In Wes Craven’s other horror franchise, people are being killed by another Ghostface copycat on the set of Stab 3 which is simply a device to lure Sidney Prescott out of hiding because her life doesn’t suck enough as it is. As the bodies continue to pile up, Ghostface is revealed to be Stab 3 director Roman Bridger but he’s also Maureen Prescott’s son and Sidney’s half-brother. When he tried to reunite with Mom years ago, she rejected him and he chose to get revenge by secretly filming the men she slept with. He was the one who showed the tape to Billy Loomis resulting in her murder and the events that have befallen Sidney and her friends. When he saw all the publicity Sidney gained from surviving the first two movies, he decided to lure her out of hiding so he could frame her and take all the fame for himself. Although it began with good intentions, Scream 3 became everything it was originally making fun of. Once a scary movie, now they’re truly all the same.
4. Texas Chainsaw Massacre: The Next Generation
A group of kids during their senior prom get lost and eventually come up on the iconic farmhouse complete with Leatherface and his cannibalistic family. Amongst all of this chaos, we meet a mysterious guy named Rothman who runs an Illuminati-like organization. He hires the family to show people “the true meaning of horror”. The addition of Rothman completely ruins our impression of this family. What was once hidden Americana evil bridging on legend becomes a cannibalistic cleaning team for the rich and powerful only a speed dial away. Even though the character Jenny survives, Rothman pops up again to further crap on the film by stating the entire ordeal was supposed to be a spiritual experience that went very awry. Oh, I wish they hadn’t let the place fall apart.
Uprising: Author Thomas Harris said he wrote the story of the same name to prevent others from writing a Lecter story without his involvement. So he described a young man who lives a double life, one as a promising medical student in Paris and the other as a vigilante hunting and killing the war criminals responsible for his sister Mischa’s death. In the end, he completes his revenge but the ending provides insight to Hannibal’s dietary preferences. His last victim reveals that Mischa didn’t just die, she was killed and eaten by all those men including Hannibal. Even though the film and book pushes that he was forced to consume broth made from Mischa, the film suggests that Hannibal is merely killing them to keep this fact a secret while lying to himself that he has come to enjoy the taste of human flesh. Like most prequels, the explanation of evil usually doesn’t make you more afraid, it waters down what was ominous and scary in the first place. Fortunately Mads Mikkelson’s performance on Hannibal (2015) returned Hannibal to his intellectually sadistic status and left Hannibal Uprising to the bargain bin. All good things to those who wait.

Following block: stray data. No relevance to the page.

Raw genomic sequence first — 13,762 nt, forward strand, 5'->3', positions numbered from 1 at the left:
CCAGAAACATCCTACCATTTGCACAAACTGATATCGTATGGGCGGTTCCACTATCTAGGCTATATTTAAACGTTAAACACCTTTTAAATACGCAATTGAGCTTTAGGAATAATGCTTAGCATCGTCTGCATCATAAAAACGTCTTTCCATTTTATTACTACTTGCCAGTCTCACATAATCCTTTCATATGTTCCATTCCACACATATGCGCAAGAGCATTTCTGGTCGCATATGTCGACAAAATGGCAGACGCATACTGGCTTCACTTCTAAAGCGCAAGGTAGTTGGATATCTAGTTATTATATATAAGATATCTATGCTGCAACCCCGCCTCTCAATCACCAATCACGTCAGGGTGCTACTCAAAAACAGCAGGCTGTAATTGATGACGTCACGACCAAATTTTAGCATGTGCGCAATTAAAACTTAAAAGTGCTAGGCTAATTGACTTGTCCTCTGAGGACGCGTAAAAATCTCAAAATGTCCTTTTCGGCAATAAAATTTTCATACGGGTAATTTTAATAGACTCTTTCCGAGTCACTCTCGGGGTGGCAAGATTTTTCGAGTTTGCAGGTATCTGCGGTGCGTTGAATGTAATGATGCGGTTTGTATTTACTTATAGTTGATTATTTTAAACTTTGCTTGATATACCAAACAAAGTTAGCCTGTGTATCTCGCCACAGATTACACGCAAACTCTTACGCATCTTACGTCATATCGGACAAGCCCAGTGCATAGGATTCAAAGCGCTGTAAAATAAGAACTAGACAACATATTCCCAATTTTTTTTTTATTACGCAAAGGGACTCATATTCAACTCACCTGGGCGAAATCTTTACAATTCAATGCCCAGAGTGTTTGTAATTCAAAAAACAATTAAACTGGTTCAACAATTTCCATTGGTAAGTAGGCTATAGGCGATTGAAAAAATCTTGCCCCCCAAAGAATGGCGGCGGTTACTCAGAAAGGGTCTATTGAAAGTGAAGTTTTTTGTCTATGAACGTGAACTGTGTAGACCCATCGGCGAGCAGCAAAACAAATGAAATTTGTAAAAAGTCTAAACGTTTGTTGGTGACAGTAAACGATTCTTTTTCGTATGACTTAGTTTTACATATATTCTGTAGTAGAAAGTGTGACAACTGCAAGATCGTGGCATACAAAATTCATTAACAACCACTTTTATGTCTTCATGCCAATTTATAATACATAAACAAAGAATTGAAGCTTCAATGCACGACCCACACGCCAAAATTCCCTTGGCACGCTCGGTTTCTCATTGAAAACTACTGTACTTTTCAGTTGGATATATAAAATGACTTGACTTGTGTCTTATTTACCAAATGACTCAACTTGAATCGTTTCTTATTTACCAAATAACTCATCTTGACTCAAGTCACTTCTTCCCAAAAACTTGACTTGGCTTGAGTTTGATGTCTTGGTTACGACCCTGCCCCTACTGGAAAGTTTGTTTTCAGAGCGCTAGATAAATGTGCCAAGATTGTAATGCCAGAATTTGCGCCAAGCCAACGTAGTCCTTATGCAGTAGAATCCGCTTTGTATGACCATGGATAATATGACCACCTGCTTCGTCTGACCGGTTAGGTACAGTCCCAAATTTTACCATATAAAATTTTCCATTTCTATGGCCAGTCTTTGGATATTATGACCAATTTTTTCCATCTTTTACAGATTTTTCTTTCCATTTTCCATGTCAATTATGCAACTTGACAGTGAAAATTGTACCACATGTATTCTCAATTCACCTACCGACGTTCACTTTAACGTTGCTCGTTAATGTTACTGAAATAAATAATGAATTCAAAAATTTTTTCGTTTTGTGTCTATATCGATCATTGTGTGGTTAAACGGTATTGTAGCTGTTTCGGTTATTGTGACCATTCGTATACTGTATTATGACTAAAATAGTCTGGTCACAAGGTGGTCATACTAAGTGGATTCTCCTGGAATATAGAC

There are other horror movies that probably deserve to be on this list because for all the success the horror genre has made in scaring us, they’ve also made movies that were either poor in comparison to their originals or clearly made to make enough money to justify another sequel. Some of these movies become those “so bad it’s good” films and some are just footnotes in a franchise’s history or stubs on Wikipedia. When it comes to making a good movie, it is quality over quantity or as Ranch Wilder put it in Angels in the Outfield “Less is more.” Thankfully we still have the movies we know and love and may they forever represent the visions of their creators and the inflection of the darkness that haunts the human consciousness.